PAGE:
Alexandra Times at KellyGang 24/2/1877
WANDERINGS AT THORNTON
One day last week we got on a horse about seventeen hands high, and took a turn round about just to see what we could pick up in the way of information regarding our pastoral and agricultural pursuits, and after a pleasant ride of six miles from Alexandra, lauded at Mr H Robinson's place at Thornton. This place was originally taken up by a Mr Dixon, sold by him to Mr Aitkin, and again resold to Robinson and Tossel, the present occupiers Lately a dissolution of partnership between Tossel and Robinson took place, and the purchased property was divided. The original Crown lease included about five mile river frontage by a depth of about three miles, All this land has now. been taken up by selectors, except some of the. hill country, which is very rough.
The alluvial flats along the Goulburn present some of the best and in Victoria for pastoral and agricultural purposes. The expense, however, of clearing off the timber is a very heavy item, it having cost on an average about £.10 per acre. Of this land Mr Robinson has about 500 acres, which is all laid down with English grasses It fattens a beast to 1 ½ acres. A great part of the land has been under cultivation. The average yield of wheat has been 20 bushels; of oats, 30 bushels, potatoes, 5 tons (as much 'as, 8 tons per acre has been got); peas, 40 bushels (one year, 70 bushels). Mr Robinson goes in principally for rearing cattle, and the beef grown here has formed a considerable item in the Alexandra market. In home; stock he has kept up a fair show, his entry, Nugget having got some good, useful animals, staunch in harness or saddle.
Mrs Tossel's property, about 400 acres rich alluvial land, and interest in Crown lease of run is next to Mr, Robinson's, and forms part of the original squatting station. Operations on this land are entirely confined to grazing. A good orchard ands kitchen garden with some fine old willows, show what a little attention can do in the way of giving a place a homely comfortable appearance. Close to Mrs Tossel's house a State school has been estabIished.1t was originally built as a place of worship , but in the hope that some advantage would be gained the building was transferred to the Education Department. This has since been found at great mistake, as it was only after a long delay and much correspondence that a few articles of furniture were obtained.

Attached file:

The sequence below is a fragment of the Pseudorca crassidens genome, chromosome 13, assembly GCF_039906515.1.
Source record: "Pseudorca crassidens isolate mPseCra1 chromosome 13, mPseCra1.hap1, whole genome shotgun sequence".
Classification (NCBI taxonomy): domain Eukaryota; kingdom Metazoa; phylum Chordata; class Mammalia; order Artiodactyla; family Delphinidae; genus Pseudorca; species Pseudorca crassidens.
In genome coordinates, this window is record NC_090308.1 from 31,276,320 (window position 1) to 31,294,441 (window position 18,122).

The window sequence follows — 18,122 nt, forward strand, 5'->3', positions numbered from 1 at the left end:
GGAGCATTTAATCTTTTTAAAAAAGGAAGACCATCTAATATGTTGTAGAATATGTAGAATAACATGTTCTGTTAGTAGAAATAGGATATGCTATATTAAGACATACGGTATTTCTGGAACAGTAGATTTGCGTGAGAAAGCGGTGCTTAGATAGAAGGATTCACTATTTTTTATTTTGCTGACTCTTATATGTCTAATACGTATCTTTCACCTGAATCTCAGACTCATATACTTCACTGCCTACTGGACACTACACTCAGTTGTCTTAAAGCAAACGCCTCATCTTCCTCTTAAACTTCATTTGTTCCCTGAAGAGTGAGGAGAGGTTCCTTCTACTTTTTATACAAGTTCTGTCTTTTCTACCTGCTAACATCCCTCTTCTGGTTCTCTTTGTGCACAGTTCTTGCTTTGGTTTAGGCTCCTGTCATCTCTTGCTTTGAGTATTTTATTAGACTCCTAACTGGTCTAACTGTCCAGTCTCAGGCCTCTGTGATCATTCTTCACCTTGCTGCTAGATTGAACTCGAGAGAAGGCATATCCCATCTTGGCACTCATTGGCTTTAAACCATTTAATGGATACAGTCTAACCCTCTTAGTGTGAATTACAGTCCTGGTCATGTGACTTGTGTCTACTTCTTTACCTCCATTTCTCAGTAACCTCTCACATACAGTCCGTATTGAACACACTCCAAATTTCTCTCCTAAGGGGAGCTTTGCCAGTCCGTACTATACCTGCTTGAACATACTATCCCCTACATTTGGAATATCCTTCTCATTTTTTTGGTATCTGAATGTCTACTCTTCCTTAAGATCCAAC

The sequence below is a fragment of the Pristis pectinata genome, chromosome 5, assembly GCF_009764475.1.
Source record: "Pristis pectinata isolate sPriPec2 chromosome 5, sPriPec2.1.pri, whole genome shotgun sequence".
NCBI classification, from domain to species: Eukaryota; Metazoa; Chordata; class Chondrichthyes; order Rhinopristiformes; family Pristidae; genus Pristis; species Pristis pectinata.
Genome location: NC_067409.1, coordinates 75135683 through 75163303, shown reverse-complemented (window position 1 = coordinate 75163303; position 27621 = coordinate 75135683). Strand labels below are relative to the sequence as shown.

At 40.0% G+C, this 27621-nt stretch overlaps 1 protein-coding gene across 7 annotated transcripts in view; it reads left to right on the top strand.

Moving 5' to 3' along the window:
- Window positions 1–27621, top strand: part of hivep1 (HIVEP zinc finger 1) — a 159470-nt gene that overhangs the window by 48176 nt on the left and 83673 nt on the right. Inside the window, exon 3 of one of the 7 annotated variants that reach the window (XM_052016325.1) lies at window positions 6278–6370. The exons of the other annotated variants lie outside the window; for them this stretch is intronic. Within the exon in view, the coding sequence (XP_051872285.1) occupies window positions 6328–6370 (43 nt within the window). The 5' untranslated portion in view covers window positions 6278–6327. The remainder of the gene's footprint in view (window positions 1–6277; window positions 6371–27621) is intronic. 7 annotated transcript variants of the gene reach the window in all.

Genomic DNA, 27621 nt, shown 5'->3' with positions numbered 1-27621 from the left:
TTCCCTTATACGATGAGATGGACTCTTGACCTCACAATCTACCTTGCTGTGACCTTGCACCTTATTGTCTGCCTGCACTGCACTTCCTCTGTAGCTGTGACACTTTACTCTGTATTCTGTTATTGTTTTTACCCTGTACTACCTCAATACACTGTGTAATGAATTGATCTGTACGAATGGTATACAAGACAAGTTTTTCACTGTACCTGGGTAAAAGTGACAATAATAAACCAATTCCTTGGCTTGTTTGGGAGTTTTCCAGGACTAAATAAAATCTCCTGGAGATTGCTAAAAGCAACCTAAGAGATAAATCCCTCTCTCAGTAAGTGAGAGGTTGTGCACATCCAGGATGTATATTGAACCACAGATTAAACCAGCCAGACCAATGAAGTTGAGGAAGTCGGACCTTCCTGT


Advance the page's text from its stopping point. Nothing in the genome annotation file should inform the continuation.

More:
Even now the old slab forms remain, and a very indifferent residence for the teacher is erected is it skillion to the old building. Had the people kept their building for church purpose's, a new and substantial schoolhouse and teacher's residence could have been erected long ago. There are about 40 children attending the school and the teacher appears to give general satisfaction. Close by we come to the selection of Mr Downer, whose cottage, out-building, and splendid fruit garden have an air of comfort that is suggestive of home. The soil resembles that already described.
The Goulburn flows immediately behind the house, where we come i no to Thom’s ford, which can be crossed nearly eight months in the year. At present there is scarcely a foot of water in the deepest part. We had long promised to visit Eldon to have a look at Mr Thom’s superior-classed cattle ? ? the ? ? to our 17-hands horse, we passed rapidly through Mr O'Rourke, jun's selection, and dismounted at Mr Thom's house. This is about the oldest. building on the Goulburn, and it has a staid, calm look of dignity about it which time only could give to such an establishment. The willows and other trees, over 20 veers old, seem to give shelter to the fowls of the air and the beasts of the field. After a hot days ride it is no ordinary pleasure to climb up into a large mulberry tree, and pluck the ripe fruit in abundance as large as small cumbers. Walnut and all manner of fruit trees; is big as the eucalyptus globulus, shrubs flowers, and all manner of plants culled from the choicest gardens in Victoria, and gathered together with care, pleasure, and delight for 20 years by Mrs Thom, who is an enthusiastic florist and botanist. The places has got completely crowded, and contains enough of valuable plants to make two or three such gardens.
After a refreshing meal, which appears to be produced on old stations with a rapidity and abundance peculiar to such places, we had a turn round amongst the cattle for which this station has become celebrated. The purchased land, a rich alluvial flat about of 400 acres, is divided into convenient sized paddocks for classing the cattle. Model Duke a red bull, is of the best blood in Victoria. His pedigree has appeared in our columns. A roan heifer, 3 year old, is a picture, and has also a long pedigree. She is by Red King, by Moravian (imported); dam Queen of Spring, by Frederick the Great; g d Queen of May (imported), by Young Emperor, receiver of the first prize at Smithfield, 1851 ; g g d Miss Rosy, by Roan Richmond. Roan Richmond by Duke of Richmond, bred by the late Mr Bates, Those who wish to see some fine stock should visit Mr Thom's paddocks. One principle we noticed he has adopted which materially helps to make his cattle look well - he ,does not overstock his land. His sheep and cattle, even at this dry season, are all fit for the market.
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